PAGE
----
Welcome, Yvonne. Tell us how much of yourself you write into your characters.
Though I don’t know if I succeed very well, I try to separate myself from my characters because I don’t want a bunch of little clones running across the pages. But some things, particularly the faith of the protagonist, are very much mine.
What is the quirkiest thing you have ever done?
Writing a science fiction series though I was never a sci fi fan.
When did you first discover that you were a writer?
Fourth grade. Once when we were supposed to write a sentence using each of the week’s spelling words, I made the sentences tell a story. The other kids got mad at me because they thought I was showing off, but I was just having fun. I couldn’t figure out why everyone else wasn’t doing it too.
Tell us the range of the kinds of books you enjoy reading.
I like books with depth, that make me think, that raise interesting questions (even when I don’t agree with their premise) or that teach me something I never knew before. I don’t like formulas, I do like surprises. I like subtlety. I like humor. I like stories that resonate in my mind long after I’ve put them down.
How do you keep your sanity in our run, run, run world?
I keep my life as simple as possible. I learned long ago to say “no” and make an effort not to over-extend myself. And I start each morning in prayer and Bible study. Martin Luther is quoted as saying, “I have so many things to do today, I must spend at least the first three hours of it in prayer.” I’m sorry to say I’ve never spent that long at it, but I do take it seriously.
How do you choose your characters’ names?
Depends on the characters. Native Gannahans all have Hebrew names, so I look in the Bible for those. I try to make meaning of the name suit the personality of the character. The characters from the other planets have made-up names that came from my imagination. As far as Earthish characters, I don’t have any particular way of choosing names. I just try to find something that fits.
What is the accomplishment that you are most proud of?
After my first child was born, I was certain that, although women had admittedly been having babies for millennia, no one had ever done it as well as I did. I mean, I was completely convinced of that, and was enormously proud of it. I eventually came to see how foolish that is, and I can’t say I’ve ever been proud of any other accomplishment. Instead, I’m immensely thankful for the opportunities the Lord as graciously granted me.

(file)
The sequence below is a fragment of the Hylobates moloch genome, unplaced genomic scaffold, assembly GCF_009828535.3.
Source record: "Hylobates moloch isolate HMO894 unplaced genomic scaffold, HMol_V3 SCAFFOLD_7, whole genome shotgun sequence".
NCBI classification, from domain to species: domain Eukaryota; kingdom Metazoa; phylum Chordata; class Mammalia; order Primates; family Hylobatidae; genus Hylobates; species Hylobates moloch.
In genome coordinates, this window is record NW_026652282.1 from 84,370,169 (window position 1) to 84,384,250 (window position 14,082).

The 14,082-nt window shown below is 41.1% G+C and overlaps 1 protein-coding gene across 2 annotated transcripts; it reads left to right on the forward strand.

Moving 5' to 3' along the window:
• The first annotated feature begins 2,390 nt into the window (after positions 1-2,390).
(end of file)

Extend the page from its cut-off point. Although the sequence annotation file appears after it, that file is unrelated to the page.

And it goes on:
If you were an animal, which one would you be, and why?
I’d probably be a cat, because I’m self-sufficient and don’t require a lot of attention. But certainly not because I’m graceful! Let’s say I’m a clutzy cat.
What is your favorite food?
I love good food and couldn’t pin down a favorite to save my soul. Thankfully, the salvation of my soul doesn’t depend on that.
What is the problem with writing that was your greatest roadblock, and how did you overcome it?
Time. Finding it, organizing it, prioritizing it. Still working on that.
Tell us about the featured book?
The Story in the Stars is a space fantasy. The first in a series called Gateway to Gannah, it was inspired by a nonfiction book called The Gospel in the Stars, which presents the theory that the constellations proclaim the gospel to the world (Psalm 19:1-3). I thought it might be interesting to write a story based on that concept, but things quickly got out of hand. The Story in the Stars imbeds the message of Christ’s redemption in a sweeping tale of adventure involving old racial animosities and cultural misunderstandings, an attack by space pirates, a treasure hunt, and some teasing romantic tension. Though the truth of the gospel is treated seriously, the surrounding events are fun, and there’s a bit of humor scattered throughout.
Please give us the first page of the book.
Dassa trudged through the Ayin Forest across a crusted snow, her weary steps fueled by the nearness of her goal. Soon, she told herself. Soon this will all be over.
On much of the planet Gannah, winter was drab as an old faded photo, but the foliage in Ayin boasted the colors of a prism and the trees kept their leaves until spring, when the new growth pushed them aside. The frosty forest pulsed with color as Dassa quickened her pace despite her exhaustion and the steepness of the slope.
Labored breath billowing like smoke from a puffing firedrake, she crested the ridge and cast her gaze into the valley below.
A warm rush of delight coursed through her weary body. There it was. Home, the comforting outlines of the domed green roof barely discernable through the trees. Revived by the sight, she hastened down the hill across the sun-spangled snow.
She smiled as the round, two-storied house came into view. It was no mansion, like her childhood home. It couldn’t compare to any of the seven provincial palaces from which her father, the toqeph, reigned as the ruler of all Gannah. But she could think of nowhere she'd rather live than in this yellow stone cottage at the edge of the forest with her husband, Rosh, and their two boys.
Nor could she imagine a more perfect late-winter's day. Gannah's volatile temper was unusually mild that afternoon, with the sun smiling down from an azure sky and breezes caressing with a mother's gentleness. And today, this most beautiful of days, she, Atarah Hadassah Hagah Natsach, would finish her quest and be made Nasi.
How can readers find you on the Internet?
My blog is at http://www.YsWords.com. I’m also a regular contributor to http://www.NovelJourney.blogspot.com.
Thank you, Yvonne, for stopping by to visit with us.
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